Jan Vondrous (yahn von-drōs, Czech/American, 1884-1956) is best known for his work as an architectural etcher. He emigrated to the United States at an early age and studied at the National Academy of Design in New York with George W. Maynard, Francis C. Jones, and James D. Smillie. Vandrous’s first etchings were published during the First World War and focused primarily on architectural views of New York and environs. He won a bronze medal for printmaking at the 1915 Panama Pacific Exposition in San Francisco.
After the end of the war (1918), Vondrous spent much of the following decade etching architectural scenes of major European cities, particularly Bruges and Venice. During this time, he maintained both his permanent home and studio in Long Island.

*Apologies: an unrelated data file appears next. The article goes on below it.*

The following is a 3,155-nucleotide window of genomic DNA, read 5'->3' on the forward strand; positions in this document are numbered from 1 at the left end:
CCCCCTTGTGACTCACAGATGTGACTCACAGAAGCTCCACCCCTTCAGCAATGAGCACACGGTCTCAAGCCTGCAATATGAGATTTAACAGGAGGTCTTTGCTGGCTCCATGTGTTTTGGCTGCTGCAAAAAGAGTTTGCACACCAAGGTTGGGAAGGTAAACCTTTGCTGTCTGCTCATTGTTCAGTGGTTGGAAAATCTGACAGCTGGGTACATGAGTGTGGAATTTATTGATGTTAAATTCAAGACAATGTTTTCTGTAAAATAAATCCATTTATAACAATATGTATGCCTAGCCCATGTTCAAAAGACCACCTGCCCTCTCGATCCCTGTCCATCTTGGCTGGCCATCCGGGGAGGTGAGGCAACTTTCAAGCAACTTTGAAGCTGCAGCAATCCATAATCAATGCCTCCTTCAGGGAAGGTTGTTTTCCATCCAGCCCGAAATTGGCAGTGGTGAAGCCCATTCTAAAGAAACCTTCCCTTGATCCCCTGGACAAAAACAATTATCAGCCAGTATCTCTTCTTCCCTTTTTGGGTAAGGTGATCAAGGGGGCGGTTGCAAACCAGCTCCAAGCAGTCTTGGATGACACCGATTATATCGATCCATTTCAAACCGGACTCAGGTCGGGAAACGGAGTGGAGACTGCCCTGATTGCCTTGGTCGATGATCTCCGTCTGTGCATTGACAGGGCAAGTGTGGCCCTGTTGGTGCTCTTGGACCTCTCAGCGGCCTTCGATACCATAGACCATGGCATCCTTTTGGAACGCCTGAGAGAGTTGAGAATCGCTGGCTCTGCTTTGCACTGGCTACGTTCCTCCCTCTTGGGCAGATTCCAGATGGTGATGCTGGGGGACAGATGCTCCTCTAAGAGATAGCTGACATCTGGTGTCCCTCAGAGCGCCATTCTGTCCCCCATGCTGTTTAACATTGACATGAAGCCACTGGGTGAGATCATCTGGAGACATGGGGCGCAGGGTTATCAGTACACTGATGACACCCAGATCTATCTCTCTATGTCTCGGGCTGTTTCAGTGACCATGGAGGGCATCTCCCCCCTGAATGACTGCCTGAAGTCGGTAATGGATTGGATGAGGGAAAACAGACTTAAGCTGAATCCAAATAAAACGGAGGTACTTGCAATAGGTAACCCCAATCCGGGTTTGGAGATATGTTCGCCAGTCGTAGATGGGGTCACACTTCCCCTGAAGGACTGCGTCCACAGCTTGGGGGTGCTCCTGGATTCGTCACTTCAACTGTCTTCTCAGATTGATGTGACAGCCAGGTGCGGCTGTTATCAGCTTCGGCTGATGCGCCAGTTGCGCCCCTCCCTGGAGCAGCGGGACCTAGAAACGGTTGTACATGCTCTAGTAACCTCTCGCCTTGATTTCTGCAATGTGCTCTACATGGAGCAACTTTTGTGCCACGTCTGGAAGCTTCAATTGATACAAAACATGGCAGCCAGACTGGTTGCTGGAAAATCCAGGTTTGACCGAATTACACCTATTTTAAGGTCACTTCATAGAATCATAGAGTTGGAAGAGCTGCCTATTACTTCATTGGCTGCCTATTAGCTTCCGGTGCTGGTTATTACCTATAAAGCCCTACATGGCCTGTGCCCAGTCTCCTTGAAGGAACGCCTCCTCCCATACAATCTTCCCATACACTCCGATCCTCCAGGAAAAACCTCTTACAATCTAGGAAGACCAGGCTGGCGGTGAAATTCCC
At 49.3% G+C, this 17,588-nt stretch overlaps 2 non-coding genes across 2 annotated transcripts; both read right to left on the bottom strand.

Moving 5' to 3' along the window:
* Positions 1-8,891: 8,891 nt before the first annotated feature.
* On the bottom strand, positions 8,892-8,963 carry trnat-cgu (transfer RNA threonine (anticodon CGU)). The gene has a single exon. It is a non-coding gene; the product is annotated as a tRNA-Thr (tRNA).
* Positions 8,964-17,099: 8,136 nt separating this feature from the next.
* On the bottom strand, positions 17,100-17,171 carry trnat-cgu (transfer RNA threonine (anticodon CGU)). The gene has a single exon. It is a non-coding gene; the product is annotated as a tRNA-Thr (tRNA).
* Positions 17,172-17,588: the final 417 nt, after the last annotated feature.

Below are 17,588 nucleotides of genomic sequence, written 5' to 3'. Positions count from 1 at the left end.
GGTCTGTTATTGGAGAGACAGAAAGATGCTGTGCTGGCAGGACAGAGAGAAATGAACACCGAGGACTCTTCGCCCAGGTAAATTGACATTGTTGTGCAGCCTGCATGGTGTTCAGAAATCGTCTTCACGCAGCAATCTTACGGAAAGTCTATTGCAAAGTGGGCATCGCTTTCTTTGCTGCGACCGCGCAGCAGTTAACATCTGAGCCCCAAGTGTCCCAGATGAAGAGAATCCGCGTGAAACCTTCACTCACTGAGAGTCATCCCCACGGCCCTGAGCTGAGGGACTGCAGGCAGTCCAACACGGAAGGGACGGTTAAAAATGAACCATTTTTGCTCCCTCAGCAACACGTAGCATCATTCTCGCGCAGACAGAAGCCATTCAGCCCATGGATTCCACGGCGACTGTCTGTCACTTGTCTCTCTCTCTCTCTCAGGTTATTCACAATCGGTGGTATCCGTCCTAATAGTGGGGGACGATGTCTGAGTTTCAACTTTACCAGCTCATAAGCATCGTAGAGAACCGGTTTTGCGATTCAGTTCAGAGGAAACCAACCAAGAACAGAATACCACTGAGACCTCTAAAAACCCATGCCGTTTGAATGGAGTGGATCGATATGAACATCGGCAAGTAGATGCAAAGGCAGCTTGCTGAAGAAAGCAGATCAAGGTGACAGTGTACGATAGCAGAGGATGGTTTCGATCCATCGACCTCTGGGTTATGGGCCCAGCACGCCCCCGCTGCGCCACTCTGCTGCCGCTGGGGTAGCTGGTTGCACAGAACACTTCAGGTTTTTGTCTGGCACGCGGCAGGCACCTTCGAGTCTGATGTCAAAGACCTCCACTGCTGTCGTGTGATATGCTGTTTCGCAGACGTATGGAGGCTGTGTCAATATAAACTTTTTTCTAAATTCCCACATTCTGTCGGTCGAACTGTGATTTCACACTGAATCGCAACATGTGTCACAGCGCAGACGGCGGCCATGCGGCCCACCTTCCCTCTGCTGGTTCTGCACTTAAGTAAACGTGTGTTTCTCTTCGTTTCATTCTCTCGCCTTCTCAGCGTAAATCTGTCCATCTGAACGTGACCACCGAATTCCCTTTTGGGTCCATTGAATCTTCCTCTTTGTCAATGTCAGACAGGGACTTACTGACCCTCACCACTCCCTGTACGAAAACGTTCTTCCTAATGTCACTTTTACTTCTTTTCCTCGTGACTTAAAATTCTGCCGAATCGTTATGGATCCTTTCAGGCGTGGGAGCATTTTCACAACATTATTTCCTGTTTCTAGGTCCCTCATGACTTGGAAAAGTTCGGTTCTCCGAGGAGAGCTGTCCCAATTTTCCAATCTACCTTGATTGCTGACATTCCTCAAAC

In 1929, however, Vondrous re-settled in his native Czechoslovakia and continued to both etch and paint the people and architecture of Prague where he lived and worked.
His images combine a strong sense of abstract design with selective, evocative detail. They are not dry records of endless facts about construction, but moody observations of environments and the people who inhabit or pass through them.
Vondrous exhibited extensively in Europe and America, and with the Hollar Society of Prague, Chicago Society of Etchers, Brooklyn Society of Etchers, and the California Society of Printmakers. Examples of his original etchings are included in such collections as:
Modern Gallery of Prague
Art Institute of Chicago
Congressional Library, Washington, DC
New York Public Library
Kupferstich Kabinett, Berlin
Victoria and Albert Museum
Cleveland Museum of Art
Harvard University Art Museums
Smithsonian American Art Museum
British Museum, London